The hunger that I feel in my heart is born of the questions “Why do I live? What greater purpose will my life hold?” I have to answer these questions on my own for the first time in my life. I no longer have a source of ready-made meaning to turn to. No one-size-fits-all story could possibly anticipate the full effect of my life. I have to write the story as I go. My purpose will be unique (just like everyone else) because my place in the universe is unique (just like everyone else).

What will I do to transcend myself? This is my story, my quest. No other hero can take my place.

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Resistance is Futile

I didn’t really want to be there. The Mormon missionaries had called me and asked if I could visit a young woman with them. I felt obligated to help despite being on the verge of leaving the Mormon church. I hadn’t come out of the closet to anyone except my wife, so I had no good reason to refuse which wouldn’t out me. Besides, I was trying to be as faithful as possible to try one last time to receive a witness of God’s existence.

The urge to leave only got stronger as I sat listening to these two young men pressure and manipulate the young woman. She was obviously reluctant to commit to a religion that was so new to her. Her reluctance to disappoint the three men sitting at her kitchen table won out in the end. She agreed to work toward baptism into the Mormon church within a few weeks.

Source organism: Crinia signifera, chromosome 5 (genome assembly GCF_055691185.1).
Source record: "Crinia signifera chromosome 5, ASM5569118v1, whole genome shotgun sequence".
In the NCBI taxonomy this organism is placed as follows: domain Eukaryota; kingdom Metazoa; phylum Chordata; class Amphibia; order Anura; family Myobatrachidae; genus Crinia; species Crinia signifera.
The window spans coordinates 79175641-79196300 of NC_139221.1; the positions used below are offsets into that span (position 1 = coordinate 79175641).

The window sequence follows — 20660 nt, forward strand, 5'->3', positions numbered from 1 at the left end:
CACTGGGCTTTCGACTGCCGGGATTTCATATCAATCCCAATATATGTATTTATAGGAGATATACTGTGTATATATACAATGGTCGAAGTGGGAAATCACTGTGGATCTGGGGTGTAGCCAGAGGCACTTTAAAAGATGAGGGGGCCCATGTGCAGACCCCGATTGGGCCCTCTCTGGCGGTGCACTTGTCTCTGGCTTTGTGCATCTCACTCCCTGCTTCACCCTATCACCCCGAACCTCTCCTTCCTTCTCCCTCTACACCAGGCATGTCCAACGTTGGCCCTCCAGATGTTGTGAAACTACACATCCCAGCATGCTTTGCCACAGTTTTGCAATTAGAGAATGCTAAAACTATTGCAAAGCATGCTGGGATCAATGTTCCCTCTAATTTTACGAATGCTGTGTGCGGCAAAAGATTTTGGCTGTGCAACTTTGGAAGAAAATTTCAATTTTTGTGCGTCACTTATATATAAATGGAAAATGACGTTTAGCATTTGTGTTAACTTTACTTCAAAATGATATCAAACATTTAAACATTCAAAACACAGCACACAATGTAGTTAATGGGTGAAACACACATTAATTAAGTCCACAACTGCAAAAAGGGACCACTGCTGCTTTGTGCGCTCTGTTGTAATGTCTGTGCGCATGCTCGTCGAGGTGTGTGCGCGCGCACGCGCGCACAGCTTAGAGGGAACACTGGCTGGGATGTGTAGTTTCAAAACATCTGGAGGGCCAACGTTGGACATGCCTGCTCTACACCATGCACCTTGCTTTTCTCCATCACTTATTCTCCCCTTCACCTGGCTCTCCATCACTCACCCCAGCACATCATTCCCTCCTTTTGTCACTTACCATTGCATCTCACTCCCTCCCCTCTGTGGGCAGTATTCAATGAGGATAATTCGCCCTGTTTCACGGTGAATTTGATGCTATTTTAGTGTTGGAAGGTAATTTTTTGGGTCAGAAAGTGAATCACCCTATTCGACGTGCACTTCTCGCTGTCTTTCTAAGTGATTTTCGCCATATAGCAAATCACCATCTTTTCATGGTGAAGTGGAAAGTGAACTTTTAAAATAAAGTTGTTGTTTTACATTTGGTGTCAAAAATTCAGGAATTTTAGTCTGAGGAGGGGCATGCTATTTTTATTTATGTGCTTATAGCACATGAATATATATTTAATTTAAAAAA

As we left, I’m sure the missionaries were expecting me to be excited to have participated in introducing someone into God’s church. I was instead feeling the pangs of a conscience struggling to be heard.

It wasn’t long before I had sent in my letter to resign my callings and ending my active participation in the church.


Chris Hedges over at TruthDig attended a seminar where he was taught how to convert people to Christianity. He then wrote an insightful article about the manipulative methods which in many ways resemble Mormon missionary tactics. I kept thinking to myself while reading the article, “So they’re finally taking a page from the Mormon missionary play book.” I think most former Mormon missionaries will recognize the tactics known in my time as the Commitment Pattern: prepare, invite, follow up, resolve concerns, build relationships of trust, etc. Just change some of the argot in the article and it becomes a story about Mormon missionary efforts.